Monovision lenses: With these, one lens corrects your dominant eye solely for distance, and the other lens corrects the other eye for near vision. While many people find monovision lenses easier to use than bifocals, you lose some depth perception, which can interfere with driving or playing sports. Also, you don’t get any mid-range correction, needed at the computer. You can opt for an intermediate-distance lens in place of the one for near vision, but then you may have trouble reading small print.
Multifocals give you all three: near, mid-range, and distance correction. While older studies show that only half of patients stayed with multifocals, today some practitioners say the number is closer to 70 percent. You’re a good candidate if you’re just beginning to have trouble with near vision and you regularly use a computer.
Lenses for Special Problems
Toric: Soft contacts were once out of the question if you had astigmatism—blurred vision typically caused by an irregularly shaped cornea. Now there are soft toric lenses, created with varying prescription powers, that correct the problem. Fitting isn’t easy, so look for an experienced eye doctor (and expect to pay more). Some specialists, however, believe that the best torics are still the older rigid gas-permeables. “You get the clearest, most crisp vision,” says Dr. Steinemann.
Moisturizing: Eye dryness is a major challenge for lens wearers — and it gets worse at middle age. Several new contacts come with claims that they minimize dryness (for one brand, CooperVision Proclear, the claim has been approved by the FDA). Anecdotal evidence suggests that moisturizing contacts help somewhat, but haven’t completely solved the problem. Ditto for drops. Formulas are improving, but aren’t totally doing the trick yet either. “The biggest problem we have now is finding a really good rewetting drop,” says Edward Bennett, co-chief of the contact lens service at the University of Missouri–St. Louis College of Optometry.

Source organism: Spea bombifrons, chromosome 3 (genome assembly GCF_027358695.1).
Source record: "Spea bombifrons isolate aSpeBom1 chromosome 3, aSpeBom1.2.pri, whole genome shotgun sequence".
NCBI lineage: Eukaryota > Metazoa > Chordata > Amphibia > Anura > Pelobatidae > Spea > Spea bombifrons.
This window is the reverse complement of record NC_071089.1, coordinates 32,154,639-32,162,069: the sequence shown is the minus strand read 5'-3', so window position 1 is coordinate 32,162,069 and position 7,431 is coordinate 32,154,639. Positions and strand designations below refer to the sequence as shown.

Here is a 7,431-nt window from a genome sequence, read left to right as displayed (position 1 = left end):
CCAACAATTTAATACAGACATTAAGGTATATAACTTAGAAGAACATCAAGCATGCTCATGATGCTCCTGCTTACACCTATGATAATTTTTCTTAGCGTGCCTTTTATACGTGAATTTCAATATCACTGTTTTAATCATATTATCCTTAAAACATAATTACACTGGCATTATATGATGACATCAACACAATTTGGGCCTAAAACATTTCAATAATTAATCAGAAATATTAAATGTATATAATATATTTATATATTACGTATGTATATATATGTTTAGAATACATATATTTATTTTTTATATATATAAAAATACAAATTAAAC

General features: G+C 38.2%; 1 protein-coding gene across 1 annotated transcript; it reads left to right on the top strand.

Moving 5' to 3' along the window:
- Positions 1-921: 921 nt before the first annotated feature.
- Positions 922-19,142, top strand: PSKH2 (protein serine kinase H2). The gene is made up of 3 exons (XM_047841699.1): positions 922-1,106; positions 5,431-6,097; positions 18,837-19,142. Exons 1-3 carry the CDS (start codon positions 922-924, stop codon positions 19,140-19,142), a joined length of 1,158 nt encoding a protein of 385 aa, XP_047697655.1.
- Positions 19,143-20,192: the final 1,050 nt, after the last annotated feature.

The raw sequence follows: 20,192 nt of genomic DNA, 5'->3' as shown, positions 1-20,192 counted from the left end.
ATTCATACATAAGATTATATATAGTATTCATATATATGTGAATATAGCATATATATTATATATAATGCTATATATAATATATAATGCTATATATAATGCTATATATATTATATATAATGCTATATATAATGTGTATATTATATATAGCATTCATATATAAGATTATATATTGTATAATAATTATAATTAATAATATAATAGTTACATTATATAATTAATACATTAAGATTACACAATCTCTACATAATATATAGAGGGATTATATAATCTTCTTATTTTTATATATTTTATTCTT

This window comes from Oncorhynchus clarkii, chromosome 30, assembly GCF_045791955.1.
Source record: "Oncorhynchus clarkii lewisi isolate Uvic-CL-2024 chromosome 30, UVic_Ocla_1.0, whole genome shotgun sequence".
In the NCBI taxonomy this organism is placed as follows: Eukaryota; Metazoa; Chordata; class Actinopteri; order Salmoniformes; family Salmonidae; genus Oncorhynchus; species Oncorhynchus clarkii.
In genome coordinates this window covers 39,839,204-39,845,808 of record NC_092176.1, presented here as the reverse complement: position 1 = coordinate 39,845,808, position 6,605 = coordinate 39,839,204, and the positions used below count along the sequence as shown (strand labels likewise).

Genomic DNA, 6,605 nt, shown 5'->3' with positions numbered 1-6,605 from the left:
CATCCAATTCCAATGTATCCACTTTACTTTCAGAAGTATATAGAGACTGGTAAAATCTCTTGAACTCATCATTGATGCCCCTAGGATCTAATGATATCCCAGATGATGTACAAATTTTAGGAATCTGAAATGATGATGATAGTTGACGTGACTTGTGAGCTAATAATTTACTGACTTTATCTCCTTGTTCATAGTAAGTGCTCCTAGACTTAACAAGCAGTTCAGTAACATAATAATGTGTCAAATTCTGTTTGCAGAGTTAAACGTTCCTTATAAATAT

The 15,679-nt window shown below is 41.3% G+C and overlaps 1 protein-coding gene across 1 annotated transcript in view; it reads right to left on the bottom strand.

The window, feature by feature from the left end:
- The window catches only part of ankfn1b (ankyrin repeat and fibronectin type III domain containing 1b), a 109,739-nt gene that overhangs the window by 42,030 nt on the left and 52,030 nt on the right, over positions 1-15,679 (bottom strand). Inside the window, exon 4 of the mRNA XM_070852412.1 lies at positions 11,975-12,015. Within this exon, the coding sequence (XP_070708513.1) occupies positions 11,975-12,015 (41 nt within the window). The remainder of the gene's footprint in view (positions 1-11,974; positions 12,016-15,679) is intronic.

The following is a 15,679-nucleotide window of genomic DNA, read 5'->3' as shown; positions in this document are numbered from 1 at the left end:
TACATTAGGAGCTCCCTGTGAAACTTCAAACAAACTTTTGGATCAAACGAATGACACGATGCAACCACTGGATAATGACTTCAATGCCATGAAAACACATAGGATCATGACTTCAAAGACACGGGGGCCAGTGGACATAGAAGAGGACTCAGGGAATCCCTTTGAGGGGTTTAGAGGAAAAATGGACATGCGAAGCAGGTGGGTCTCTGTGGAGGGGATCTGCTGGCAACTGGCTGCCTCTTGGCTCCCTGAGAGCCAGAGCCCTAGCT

UV protection: Several companies make contacts that filter out damaging UV rays. They shouldn’t replace sunglasses, however. Contacts cover only the inner circle of the eye surface, not the whites of the eyes; they also don’t protect the eyelids, where sun-related cancers are most likely to crop up.
In May, the FDA issued an alert about Complete MoisturePlus Multi-Purpose Solution. The contact lens product, made by Advanced Medical Optics, had been linked to an unusual number of serious eye infections (Acanthamoeba keratitis), caused by a parasite.
In 2006, a different solution, Bausch & Lomb’s ReNu with MoistureLoc, was linked to a fungal infection. In that case, a reformulation of the solution had inadvertently created an environment in which fungi thrived. But researchers also found that lens wearers who’d been careless about cleaning and replacing solution every day were the ones who got infections. These products have been taken off the market, but you still need to:
Wash hands before putting in or taking out lenses.
Rub your lenses when you clean them; soaking alone doesn’t remove debris.
Clean your lens case daily (with hot water). Let it air-dry, rinse with multipurpose solution, and fill it with a fresh supply. Never top off old solution with new.
Replace your case monthly.
Keep your eyes moist. Use rewetting drops or artificial tears several times a day.